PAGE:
thumbnail Fig. 3

Average self-similar scaled median temperature profile obtained over 18 individual objects compared to the profile derived by combining the universal pressure profile from P13 and the median gas density profile from E12. In both cases, we show the comparison between the profile obtained using the functional form for the gas density (Eq. (8)), with MCMC error bars, and using non-parametric deprojection.

Open with DEXTER

In both cases, we show the temperature profiles obtained from the best-fit parametric function to the EM profile (Eq. (8)) with its associated MCMC error envelope (1σ confidence level), and by interpolating the deprojected density profile using a cubic spline method. The difference between these two curves thus highlights the uncertainties associated with the different deprojection techniques. All methods are found to give consistent results around R200, where the scatter of the values obtained with the different methods is consistent with zero. In the outer regions, the uncertainties in the median associated with the parametric forms are smaller than with the deprojection. This effect is caused by the larger scatter of the data points in the latter. Indeed, in the parametric approach the shape of the profiles is forced to be regular, which reduces the cluster-to-cluster scatter and thus the errors on the median (see above). For this reason, the profiles obtained through deprojection stop at lower radii.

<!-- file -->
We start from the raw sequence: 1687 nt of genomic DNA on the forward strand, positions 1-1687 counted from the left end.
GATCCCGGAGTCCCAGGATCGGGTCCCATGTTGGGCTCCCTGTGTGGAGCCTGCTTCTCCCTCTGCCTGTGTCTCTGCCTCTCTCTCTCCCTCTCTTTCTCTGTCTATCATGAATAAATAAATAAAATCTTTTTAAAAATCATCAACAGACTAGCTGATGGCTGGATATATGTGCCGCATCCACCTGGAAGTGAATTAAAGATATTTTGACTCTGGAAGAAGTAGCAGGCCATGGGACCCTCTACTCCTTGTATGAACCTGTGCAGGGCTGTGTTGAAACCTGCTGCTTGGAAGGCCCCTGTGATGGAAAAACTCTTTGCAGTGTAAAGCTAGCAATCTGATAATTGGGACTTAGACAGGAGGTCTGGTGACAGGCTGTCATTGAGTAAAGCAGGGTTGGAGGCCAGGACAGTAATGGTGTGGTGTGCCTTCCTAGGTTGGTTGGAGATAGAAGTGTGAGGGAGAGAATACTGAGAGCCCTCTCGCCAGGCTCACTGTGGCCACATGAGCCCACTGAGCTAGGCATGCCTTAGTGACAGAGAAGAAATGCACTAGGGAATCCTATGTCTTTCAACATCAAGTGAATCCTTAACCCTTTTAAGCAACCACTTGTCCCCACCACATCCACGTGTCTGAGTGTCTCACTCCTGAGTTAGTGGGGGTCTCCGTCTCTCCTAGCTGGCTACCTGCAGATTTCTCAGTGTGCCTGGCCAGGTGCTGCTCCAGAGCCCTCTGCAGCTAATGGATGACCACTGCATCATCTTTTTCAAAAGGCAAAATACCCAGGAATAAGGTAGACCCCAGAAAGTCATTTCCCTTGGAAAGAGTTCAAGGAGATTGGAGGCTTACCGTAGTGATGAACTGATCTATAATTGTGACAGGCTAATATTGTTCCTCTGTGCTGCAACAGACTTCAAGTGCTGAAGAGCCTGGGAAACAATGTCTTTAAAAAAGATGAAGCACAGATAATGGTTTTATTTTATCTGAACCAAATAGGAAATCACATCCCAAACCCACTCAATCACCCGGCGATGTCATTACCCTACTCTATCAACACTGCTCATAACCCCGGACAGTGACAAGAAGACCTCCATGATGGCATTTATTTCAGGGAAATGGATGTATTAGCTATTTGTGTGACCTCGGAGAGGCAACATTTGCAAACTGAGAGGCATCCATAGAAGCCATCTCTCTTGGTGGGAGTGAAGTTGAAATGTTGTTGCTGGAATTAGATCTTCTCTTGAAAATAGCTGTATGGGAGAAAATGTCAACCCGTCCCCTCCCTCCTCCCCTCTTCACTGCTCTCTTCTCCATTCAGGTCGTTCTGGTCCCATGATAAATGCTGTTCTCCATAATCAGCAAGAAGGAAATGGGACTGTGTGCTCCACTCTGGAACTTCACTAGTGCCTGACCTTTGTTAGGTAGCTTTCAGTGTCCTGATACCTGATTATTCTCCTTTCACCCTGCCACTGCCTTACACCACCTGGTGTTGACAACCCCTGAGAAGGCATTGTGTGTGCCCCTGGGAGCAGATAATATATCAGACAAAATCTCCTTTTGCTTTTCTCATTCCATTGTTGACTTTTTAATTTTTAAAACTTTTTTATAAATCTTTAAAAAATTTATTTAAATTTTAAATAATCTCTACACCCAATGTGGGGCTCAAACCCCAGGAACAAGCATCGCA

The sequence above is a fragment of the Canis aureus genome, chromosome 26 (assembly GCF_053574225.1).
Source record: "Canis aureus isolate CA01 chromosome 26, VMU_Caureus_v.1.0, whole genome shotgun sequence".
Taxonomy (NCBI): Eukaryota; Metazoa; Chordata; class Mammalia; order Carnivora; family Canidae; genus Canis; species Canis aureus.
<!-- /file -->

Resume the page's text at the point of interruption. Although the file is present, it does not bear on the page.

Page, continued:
In the central regions (<0.3   R500), the temperature extracted from the average samples falls below the one obtained for the individual systems. This probably indicates the presence of different selection effects in the two samples. Namely, the X-ray sample is likely constituted of objects with a more peaked density profile in the central regions compared to the SZ sample, which leads to a decline in the temperature. In the outer regions, the temperature profiles reconstructed from the average profiles appear to be somewhat steeper than the average of the 18 individual systems. This may once again reflect a selection bias. In all cases, the profiles extracted from the 18 systems should be preferred, since their selection is much better controlled.

For the remainder of the paper, we present only the results obtained with the parametric form for better readability. However, as shown in Fig. 3, the profiles obtained through geometrical deprojection are found to agree very well with those obtained with the parametric form, since at all radii the differences are smaller than the statistical uncertainties. This conclusion is also valid for the other derived quantities.